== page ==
Social innovation – new solution for an inclusive working life

Text: Malin Lindberg
Photos: Helinä Nurmenniemi

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This article discusses how an inclusive working life may be enforced by social innovations, in terms of new services, products, methods, organizations, etc. that aim for societal benefit and social change.1)       Social innovations may seek to improve the wellbeing and empowerment in various societal areas, such as working life, education or health. A practical example of a social innovation is The Swedish Leisure Bank (Fritidsbanken)2), which lends reused sports and leisure equipment free of charge, in order to promote healthy lifestyles, sustainable consumption and work opportunities for disadvantaged groups. Other examples are methods of reverse mentorship3) and young mentorship4), where immigrant women and young people act as mentors to professional managers, in order to challenge stereotypical conceptions of competence in the working life.

In policy, social innovation is promoted as a way to tackle complex societal challenges, such as unemployment, segregation, poverty, ill-health and migration. In the EU, social innovation is seen as a prerequisite for keeping welfare and labor market policy up to date with current societal trends. The European Social Fund (ESF) is highlighted as a particularly important arena for development, testing and dissemination of social innovations for working life inclusion. In Sweden, ESF currently funds two projects managed by The Union for Professionals (Akademikerförbundet SSR 5)). The projects promote universal design in the workplace, in terms of work organization, work environment and work supply that benefits a diversity of employees, regardless of their disabilities, age, gender, religion, language skills, etc.6) In this article, SSR’s promotion of universal workplace design is analyzed in the light of previous studies of social innovation. The purpose is to advance the knowledge on social innovation aspirations and strategies in the promotion of an inclusive working life.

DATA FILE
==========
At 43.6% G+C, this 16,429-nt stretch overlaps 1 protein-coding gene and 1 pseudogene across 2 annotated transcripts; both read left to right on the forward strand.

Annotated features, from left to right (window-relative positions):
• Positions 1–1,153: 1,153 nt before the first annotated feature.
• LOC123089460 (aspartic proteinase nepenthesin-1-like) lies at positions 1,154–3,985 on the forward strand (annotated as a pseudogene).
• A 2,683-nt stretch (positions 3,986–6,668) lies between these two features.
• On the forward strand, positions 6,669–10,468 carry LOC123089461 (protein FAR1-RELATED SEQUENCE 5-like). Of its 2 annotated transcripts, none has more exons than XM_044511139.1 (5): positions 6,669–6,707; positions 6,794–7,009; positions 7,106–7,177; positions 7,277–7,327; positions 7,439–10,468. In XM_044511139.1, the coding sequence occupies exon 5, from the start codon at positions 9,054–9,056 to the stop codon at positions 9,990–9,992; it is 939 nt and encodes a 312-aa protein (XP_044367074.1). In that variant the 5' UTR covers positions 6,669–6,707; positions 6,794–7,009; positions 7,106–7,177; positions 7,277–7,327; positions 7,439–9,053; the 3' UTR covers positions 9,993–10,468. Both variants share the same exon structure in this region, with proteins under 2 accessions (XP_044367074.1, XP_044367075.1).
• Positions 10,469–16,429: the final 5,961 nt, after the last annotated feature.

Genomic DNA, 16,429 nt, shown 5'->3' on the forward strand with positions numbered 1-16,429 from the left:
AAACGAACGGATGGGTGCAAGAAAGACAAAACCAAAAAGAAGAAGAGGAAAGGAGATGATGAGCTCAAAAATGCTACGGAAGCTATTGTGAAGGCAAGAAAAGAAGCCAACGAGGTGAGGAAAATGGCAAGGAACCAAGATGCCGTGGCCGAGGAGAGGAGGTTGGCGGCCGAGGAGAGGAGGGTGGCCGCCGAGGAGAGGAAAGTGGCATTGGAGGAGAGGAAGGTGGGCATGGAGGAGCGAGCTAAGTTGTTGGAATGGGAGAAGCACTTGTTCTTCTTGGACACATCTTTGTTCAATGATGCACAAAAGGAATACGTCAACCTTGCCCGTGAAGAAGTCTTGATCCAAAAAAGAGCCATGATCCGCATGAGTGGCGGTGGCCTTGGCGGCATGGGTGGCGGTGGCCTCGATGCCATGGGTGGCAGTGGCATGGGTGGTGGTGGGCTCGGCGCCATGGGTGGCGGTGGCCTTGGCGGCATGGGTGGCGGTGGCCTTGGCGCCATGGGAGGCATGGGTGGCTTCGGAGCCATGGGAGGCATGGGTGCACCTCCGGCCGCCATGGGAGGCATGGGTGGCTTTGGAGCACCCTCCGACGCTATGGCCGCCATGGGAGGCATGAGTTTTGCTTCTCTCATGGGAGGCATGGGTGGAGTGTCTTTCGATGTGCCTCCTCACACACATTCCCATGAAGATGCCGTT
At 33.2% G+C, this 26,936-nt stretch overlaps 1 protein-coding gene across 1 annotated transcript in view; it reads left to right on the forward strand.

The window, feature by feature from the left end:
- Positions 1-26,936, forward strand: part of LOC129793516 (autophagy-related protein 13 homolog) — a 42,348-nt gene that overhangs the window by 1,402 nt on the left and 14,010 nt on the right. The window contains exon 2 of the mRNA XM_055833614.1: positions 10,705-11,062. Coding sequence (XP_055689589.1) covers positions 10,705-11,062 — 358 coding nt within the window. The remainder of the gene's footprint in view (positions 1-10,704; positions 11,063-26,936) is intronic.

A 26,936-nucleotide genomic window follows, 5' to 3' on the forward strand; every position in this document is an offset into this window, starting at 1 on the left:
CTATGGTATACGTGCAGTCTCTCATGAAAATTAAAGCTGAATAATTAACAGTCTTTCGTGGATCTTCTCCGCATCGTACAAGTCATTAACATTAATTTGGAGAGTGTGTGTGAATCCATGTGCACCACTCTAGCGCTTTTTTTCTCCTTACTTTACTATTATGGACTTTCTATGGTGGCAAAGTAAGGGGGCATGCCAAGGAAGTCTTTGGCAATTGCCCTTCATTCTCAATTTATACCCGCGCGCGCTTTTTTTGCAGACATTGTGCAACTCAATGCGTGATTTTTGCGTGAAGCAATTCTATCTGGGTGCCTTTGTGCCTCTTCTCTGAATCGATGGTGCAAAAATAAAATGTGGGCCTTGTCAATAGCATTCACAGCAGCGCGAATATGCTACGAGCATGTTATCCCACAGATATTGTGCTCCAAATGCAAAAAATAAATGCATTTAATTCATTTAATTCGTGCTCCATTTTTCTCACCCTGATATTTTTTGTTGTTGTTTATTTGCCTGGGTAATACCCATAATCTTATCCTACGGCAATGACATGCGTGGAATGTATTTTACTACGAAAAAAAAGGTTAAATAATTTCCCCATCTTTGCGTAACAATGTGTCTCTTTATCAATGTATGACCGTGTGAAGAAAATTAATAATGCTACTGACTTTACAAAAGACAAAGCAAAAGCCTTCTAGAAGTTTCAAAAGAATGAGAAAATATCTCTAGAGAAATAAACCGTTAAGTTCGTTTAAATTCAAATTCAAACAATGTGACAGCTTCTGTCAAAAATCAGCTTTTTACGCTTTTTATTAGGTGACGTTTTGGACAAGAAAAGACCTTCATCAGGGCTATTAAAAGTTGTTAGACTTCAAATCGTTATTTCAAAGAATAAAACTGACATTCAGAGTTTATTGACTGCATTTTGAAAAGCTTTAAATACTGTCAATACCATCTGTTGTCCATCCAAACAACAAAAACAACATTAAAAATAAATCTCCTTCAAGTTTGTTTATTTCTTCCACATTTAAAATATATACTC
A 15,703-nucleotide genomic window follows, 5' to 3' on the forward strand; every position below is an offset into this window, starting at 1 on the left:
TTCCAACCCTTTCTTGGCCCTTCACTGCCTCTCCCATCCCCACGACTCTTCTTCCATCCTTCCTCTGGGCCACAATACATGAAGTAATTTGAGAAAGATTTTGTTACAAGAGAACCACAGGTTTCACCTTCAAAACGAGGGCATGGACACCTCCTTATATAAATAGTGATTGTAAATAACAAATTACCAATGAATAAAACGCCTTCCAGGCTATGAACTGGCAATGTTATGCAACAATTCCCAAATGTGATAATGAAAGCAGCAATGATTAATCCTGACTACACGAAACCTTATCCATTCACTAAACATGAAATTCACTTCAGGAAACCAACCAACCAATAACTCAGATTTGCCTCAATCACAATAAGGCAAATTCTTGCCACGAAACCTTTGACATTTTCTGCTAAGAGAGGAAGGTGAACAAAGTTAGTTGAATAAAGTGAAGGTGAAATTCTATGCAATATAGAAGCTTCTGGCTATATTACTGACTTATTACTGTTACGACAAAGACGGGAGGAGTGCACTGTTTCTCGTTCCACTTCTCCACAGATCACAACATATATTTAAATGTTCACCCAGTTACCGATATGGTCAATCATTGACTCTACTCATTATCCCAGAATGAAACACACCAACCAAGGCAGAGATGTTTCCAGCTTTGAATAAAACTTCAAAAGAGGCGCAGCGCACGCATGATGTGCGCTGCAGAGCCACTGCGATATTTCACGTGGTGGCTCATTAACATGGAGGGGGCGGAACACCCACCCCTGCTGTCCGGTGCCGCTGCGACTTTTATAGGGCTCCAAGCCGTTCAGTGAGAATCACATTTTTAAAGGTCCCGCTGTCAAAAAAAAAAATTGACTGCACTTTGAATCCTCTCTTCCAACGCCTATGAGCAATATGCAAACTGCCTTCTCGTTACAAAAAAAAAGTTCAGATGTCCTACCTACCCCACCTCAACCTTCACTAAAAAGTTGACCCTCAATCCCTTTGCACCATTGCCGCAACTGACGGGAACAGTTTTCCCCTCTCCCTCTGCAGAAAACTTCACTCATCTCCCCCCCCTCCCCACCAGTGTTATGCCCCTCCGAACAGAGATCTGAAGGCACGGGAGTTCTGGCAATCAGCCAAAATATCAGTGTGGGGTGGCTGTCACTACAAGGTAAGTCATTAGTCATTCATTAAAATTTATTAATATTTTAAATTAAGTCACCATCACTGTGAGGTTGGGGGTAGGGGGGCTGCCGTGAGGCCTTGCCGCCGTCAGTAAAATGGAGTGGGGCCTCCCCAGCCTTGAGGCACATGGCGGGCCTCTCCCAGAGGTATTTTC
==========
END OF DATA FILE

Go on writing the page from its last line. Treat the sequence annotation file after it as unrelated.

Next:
Innovation Centre, Luleå University of Technology, Sweden.
Photo: Helinä Nurmenniemi

Aspirations and strategies in social innovation

Since the 2000s, the notion of innovation has been increasingly been linked to societal change, as innovative solutions to current societal challenges and the global sustainability goals in UN’s 2030 Agenda are called for.7) Social innovation has consequently become a useful concept for understanding and promoting organizational and societal renewal. In science, social innovation is now an established multidisciplinary research field, with a rapidly growing number of studies, publications, conferences and networks. Thousands of empirical examples of social innovations have been studied, in most parts of the world.8) Recurrent themes in these studies are health promotion, integration, urban and rural development, as well as working life inclusion. The most common actors in the studied examples are public and non-profit organizations, followed by private companies, individual citizens and academic institutions. Studies identify four general aspirations and strategies in social innovation, that regard what is developed, where it is developed, why it is developed and how it is developed. These are further elaborated below.